". . . It is the rule in Indiana that where incompetent evidence has been admitted without objection or exception it may be considered [4] upon appeal in determining the sufficiency of the evidence notwithstanding it should have been excluded upon proper and timely objection. Klingler v. Ottinger (1939), 216 Ind. 9, 22 N.E.2d 805; Fetter v. Powers (1948), 118 Ind. App. 367, 78 N.E.2d 555." Hinshaw v. Waddell (1957), 128 Ind. App. 67, 72, 142 N.E.2d 640, 643, and:

"While the hearsay rule may be considerably relaxed insofar as it has application to the compensation proceedings, hearsay evidence as such is still improper. . . ." (footnotes omitted) Small, WORKMEN'S COMPENSATION LAW OF INDIANA, § 12.6, pp. 388-89 (1950 Ed.).

See also, Asbestos Insulating Roofing Co. v. Schrock (1943), 114 Ind. App. 177, 51 N.E.2d 395; McCoy v. General Glass Corp. (1938), 106 Ind. App. 116, 17 N.E.2d 473; National Malleable Casting Co. v. Holliday (1932), 94 Ind. App. 34, 179 N.E. 571; G.W. Opell Co. v. Phillips (1929), 90 Ind. App. 552, 169 N.E. 354; Bell Telephone Co. v. Haufe (1924), 81 Ind. App. 660, 144 N.E. 844; Hege Co. v. Tompkins (1918), 69 Ind. App. 273, 121 N.E. 677; United States Steel Corp. v. Douglas (1955), 125 Ind. App. 212, 222, 123 N.E.2d 899, 903; Indiana Steel Products Co. v. Leonard (1956), 126 Ind. App. 669, 131 N.E.2d 162.

Even if Martin's testimony as to Mrs. Kinney's purported statement had been admitted, it was within the discretion of the Board to disbelieve it, and there was other substantial evidence to support its Findings.

ISSUE THREE.

CONCLUSION — It is our opinion that the Board's Award of temporary total disability benefits for a period of nine (9) weeks was not contrary to law.

The evidence presented at the hearing and reviewed by the Board was not in conflict as to the days Kinney missed work due to his back injury.

Of the eight witnesses testifying at the hearing, three witnesses testified as to the specific days Kinney was off work following the accident.

Kinney himself stated that he missed the two days following the accident, December 3-4, 1970, and returned to work the following Monday, December 7, and worked continuously until December 17, 1970.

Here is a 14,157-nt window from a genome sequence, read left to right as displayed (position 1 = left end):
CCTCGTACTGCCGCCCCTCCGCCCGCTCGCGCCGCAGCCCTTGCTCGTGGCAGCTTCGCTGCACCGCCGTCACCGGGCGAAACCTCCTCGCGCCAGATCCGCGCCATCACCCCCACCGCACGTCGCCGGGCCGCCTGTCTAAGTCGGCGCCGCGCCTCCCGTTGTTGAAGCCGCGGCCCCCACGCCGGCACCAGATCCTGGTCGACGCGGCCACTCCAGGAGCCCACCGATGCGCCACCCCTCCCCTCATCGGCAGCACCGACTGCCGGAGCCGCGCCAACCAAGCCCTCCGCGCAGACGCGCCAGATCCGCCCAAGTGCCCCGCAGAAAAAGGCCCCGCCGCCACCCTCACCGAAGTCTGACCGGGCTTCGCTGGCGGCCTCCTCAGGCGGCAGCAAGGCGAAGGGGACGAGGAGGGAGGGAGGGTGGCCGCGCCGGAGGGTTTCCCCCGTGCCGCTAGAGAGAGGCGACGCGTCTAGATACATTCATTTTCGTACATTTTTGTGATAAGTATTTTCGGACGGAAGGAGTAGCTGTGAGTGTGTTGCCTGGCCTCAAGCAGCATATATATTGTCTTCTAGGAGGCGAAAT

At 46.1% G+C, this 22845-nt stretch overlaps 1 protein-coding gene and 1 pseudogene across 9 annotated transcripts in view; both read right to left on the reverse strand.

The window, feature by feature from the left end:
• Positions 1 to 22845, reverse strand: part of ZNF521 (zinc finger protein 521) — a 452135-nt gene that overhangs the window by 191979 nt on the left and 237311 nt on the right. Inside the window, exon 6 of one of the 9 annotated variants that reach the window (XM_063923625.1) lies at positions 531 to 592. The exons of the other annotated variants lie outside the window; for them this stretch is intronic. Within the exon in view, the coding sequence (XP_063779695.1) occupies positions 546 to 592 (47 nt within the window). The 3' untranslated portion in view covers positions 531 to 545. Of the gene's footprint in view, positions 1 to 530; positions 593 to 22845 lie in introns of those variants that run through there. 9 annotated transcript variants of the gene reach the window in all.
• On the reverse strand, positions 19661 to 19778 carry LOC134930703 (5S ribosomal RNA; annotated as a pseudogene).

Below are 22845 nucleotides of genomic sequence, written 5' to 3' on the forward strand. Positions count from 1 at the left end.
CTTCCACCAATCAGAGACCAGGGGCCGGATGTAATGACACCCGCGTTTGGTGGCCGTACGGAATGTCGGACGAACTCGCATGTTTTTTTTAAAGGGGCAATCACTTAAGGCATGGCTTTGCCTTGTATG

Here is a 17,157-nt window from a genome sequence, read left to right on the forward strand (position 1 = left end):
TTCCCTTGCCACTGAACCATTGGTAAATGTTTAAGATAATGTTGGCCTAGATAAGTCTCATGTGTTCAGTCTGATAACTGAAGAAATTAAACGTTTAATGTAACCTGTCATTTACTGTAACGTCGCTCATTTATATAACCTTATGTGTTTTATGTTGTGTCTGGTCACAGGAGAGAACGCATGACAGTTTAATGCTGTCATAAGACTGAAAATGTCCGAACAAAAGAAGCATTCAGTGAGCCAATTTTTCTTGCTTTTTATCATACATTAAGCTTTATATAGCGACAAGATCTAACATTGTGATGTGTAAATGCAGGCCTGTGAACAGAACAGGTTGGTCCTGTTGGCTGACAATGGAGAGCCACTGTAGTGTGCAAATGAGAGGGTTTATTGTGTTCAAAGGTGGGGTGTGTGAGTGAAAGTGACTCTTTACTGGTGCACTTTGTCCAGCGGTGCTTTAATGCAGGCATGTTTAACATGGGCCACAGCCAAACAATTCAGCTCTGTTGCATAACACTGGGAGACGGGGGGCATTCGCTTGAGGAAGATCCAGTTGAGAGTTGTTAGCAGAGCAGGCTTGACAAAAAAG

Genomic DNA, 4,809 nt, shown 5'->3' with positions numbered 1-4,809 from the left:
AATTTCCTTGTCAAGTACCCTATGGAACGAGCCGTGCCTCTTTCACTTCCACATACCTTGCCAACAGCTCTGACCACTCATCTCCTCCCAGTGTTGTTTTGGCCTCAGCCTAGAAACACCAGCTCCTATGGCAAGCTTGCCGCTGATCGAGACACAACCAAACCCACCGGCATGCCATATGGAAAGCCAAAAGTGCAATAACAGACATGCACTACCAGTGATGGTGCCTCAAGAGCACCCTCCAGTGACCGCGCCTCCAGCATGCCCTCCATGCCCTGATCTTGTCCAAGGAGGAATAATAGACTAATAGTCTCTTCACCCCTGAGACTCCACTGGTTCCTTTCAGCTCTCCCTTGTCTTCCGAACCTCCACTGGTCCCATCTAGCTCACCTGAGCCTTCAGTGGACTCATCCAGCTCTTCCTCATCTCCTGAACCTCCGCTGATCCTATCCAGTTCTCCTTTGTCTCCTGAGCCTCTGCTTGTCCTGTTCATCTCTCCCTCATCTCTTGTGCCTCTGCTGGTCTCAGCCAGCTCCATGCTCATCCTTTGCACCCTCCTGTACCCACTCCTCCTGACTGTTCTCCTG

Kinney further testified that after returning to work in January, 1971, he was able to work only intermittently through the months of February, March, and April.

Dr. Shultz testified that his records indicated Kinney missed two days initially, but continued to work until December 17th. His records further showed that Kinney returned to work January 27, 1971. Dr. Shultz also testified that he continued treating Kinney's back injury until March 8, 1971, during which time he was aware that Kinney was working only when his back permitted him to do so.

The Plant nurse testified that her records indicated Kinney did not report to work on the 3rd and 4th of December, 1970, and left work halfway through the night shift on December 17, 1970, and further that Kinney returned to Bohn on January 27, 1971. Her records further indicated that Kinney missed a total of ten (10) working days in February, six (6) working days in March, and five (5) working days in April prior to termination of his employment on April 22, 1971.

The evidence conclusively shows that Kinney missed more than ten (10) weeks of work, intermittently accumulated over a four and one-half month period, starting December 3, 1970, and ending April 22, 1971, and totalling fifty-one and one-half working days.

IC 1971, 22-3-3-22, Ind. Ann. Stat. § 40-1405 (Burns Supp. 1973), IC 1971, 23-3-6-1, Ind. Ann. Stat. § 40-1701 (Burns Supp. 1973), and IC 1971, 22-3-3-8, Ind. Ann. Stat. § [5] 40-1301 (Burns Supp. 1973), authorize the Board to determine the period of time claimant is temporarily totally disabled based upon the evidence presented to it . . . including an Award that covers intermittent periods of disability and employment. See, Swift Co. v. Bobich (1928), 88 Ind. App. 64, 163 N.E. 232; Silvey v. Panhandle Coal Co. (1927), 86 Ind. App. 111, 154 N.E. 778; Bruce v. Stutz Motor Car Co. (1925), 83 Ind. App. 257, 148 N.E. 161; Fort Branch Coal Min. Co. v. Farley (1921), 76 Ind. App. 37, 130 N.E. 132, 131 N.E. 228; Glacier Peat Moss Co. v. Brackins (1959), 131 Ind. App. 279, 157 N.E.2d 297. See also, Small, WORKMEN'S COMPENSATION LAW OF INDIANA, § 9.2 (1950 Ed.)